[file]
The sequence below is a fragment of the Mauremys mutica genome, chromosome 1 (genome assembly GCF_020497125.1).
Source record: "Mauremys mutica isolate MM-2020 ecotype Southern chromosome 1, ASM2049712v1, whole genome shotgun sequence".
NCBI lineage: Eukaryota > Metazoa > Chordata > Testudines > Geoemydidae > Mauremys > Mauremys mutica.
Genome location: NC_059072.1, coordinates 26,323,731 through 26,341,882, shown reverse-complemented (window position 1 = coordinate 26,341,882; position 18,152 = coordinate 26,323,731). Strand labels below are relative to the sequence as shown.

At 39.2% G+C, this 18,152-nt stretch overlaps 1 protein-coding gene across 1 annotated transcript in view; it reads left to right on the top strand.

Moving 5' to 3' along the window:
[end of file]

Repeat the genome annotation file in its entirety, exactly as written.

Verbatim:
The sequence below is a fragment of the Mauremys mutica genome, chromosome 1 (genome assembly GCF_020497125.1).
Source record: "Mauremys mutica isolate MM-2020 ecotype Southern chromosome 1, ASM2049712v1, whole genome shotgun sequence".
NCBI lineage: Eukaryota > Metazoa > Chordata > Testudines > Geoemydidae > Mauremys > Mauremys mutica.
Genome location: NC_059072.1, coordinates 26,323,731 through 26,341,882, shown reverse-complemented (window position 1 = coordinate 26,341,882; position 18,152 = coordinate 26,323,731). Strand labels below are relative to the sequence as shown.

At 39.2% G+C, this 18,152-nt stretch overlaps 1 protein-coding gene across 1 annotated transcript in view; it reads left to right on the top strand.

Moving 5' to 3' along the window: